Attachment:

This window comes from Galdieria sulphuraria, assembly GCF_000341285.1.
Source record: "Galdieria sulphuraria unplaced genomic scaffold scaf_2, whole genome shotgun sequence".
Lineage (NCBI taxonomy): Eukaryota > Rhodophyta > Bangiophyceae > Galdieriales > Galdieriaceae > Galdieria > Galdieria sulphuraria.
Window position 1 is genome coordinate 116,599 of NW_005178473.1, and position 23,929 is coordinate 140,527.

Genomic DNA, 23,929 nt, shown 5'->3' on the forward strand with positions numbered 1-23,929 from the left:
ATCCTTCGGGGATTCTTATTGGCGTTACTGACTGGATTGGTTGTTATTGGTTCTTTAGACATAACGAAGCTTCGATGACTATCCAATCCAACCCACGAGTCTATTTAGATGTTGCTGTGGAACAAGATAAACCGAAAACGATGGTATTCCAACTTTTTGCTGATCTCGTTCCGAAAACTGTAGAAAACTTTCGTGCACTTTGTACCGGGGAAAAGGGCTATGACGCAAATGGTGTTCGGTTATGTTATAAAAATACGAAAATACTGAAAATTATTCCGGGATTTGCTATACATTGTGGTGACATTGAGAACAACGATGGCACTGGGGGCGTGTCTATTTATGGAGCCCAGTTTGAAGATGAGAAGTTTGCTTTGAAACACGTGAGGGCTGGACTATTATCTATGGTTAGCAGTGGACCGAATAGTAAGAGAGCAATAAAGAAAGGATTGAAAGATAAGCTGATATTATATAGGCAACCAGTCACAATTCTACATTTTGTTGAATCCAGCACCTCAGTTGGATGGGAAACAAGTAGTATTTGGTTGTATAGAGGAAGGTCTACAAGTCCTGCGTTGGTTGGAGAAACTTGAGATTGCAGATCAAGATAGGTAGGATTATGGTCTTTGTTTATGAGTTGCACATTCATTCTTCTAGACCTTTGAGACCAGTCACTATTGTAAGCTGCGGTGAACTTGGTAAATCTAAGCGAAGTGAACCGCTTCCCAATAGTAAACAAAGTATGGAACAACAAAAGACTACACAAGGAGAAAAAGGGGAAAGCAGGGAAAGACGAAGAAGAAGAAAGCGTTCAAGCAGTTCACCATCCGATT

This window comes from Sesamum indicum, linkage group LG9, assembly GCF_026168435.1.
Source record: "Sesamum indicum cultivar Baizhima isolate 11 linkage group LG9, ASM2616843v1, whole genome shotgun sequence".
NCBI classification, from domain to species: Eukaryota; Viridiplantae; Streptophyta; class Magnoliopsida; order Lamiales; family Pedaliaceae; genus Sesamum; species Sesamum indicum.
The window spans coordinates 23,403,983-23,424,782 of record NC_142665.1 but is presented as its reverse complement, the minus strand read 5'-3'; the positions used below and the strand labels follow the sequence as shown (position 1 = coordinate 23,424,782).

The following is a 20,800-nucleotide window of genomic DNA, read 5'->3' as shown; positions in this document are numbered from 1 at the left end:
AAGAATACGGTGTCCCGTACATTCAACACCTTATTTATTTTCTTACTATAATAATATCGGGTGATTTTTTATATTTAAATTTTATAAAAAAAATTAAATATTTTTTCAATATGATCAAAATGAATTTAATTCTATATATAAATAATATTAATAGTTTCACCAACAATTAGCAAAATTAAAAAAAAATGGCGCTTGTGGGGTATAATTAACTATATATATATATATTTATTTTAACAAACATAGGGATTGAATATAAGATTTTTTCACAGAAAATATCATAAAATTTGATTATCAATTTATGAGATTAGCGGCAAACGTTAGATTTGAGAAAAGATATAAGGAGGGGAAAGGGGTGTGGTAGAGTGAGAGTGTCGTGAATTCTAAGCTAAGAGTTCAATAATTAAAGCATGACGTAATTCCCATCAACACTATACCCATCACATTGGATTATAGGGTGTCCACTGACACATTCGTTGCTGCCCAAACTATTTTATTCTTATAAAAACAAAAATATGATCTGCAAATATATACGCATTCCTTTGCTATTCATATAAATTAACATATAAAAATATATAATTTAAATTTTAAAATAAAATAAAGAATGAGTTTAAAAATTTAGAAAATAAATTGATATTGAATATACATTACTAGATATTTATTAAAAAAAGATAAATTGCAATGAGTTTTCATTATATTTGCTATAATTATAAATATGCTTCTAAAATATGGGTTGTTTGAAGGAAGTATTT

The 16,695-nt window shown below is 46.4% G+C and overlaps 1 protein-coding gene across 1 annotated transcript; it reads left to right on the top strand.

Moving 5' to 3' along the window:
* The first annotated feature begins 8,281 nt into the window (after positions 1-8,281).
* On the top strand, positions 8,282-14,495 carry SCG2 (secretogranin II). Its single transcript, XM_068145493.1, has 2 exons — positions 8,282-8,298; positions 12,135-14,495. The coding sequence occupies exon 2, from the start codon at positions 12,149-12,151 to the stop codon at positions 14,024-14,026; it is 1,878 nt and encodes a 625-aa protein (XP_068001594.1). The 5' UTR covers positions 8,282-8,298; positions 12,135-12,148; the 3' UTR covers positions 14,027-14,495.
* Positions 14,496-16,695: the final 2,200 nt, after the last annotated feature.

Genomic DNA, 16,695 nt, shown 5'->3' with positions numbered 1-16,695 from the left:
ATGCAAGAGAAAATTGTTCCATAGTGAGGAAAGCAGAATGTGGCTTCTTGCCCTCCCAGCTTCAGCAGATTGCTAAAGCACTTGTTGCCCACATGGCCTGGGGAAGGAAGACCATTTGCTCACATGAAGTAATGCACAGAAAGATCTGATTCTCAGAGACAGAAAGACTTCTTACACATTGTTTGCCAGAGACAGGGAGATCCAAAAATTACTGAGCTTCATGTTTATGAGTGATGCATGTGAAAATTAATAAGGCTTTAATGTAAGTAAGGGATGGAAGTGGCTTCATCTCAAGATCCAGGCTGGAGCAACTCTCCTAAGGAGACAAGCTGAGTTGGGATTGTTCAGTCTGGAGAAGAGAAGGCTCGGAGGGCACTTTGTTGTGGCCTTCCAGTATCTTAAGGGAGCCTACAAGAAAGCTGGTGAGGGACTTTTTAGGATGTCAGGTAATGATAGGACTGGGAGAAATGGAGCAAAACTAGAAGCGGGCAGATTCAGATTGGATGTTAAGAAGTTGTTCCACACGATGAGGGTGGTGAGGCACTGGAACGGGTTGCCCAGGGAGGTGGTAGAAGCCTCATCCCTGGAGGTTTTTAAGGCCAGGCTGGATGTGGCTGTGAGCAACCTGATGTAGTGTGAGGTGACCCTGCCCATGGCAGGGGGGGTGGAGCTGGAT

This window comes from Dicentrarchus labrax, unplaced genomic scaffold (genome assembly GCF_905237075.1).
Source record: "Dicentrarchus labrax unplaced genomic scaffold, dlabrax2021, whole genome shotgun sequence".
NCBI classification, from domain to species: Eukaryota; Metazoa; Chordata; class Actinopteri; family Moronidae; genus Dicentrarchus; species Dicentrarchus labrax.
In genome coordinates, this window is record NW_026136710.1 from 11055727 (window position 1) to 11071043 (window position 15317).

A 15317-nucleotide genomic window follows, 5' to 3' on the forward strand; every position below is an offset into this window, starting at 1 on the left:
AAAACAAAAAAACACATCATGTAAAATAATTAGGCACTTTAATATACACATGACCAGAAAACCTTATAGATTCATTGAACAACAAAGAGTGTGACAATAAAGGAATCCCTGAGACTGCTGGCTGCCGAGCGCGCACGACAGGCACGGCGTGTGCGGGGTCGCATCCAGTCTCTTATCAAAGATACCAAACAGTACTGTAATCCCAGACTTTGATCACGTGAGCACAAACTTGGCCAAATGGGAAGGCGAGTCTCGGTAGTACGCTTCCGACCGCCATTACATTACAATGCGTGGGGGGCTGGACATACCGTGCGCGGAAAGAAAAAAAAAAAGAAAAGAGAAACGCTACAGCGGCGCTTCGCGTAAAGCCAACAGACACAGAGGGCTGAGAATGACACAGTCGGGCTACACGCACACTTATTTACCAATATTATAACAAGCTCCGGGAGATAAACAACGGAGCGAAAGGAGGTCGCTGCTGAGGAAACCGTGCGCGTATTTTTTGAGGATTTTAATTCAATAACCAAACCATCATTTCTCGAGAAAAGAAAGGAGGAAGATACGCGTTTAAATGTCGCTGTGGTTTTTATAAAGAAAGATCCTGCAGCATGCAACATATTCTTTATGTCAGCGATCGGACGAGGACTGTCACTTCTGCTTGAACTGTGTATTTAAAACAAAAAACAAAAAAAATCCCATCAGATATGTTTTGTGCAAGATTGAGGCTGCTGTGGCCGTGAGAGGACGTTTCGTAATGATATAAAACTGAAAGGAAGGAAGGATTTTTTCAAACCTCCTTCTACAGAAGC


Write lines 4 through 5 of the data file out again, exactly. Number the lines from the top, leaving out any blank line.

Window position 1 is genome coordinate 116,599 of NW_005178473.1, and position 23,929 is coordinate 140,527.

Genomic DNA, 23,929 nt, shown 5'->3' on the forward strand with positions numbered 1-23,929 from the left: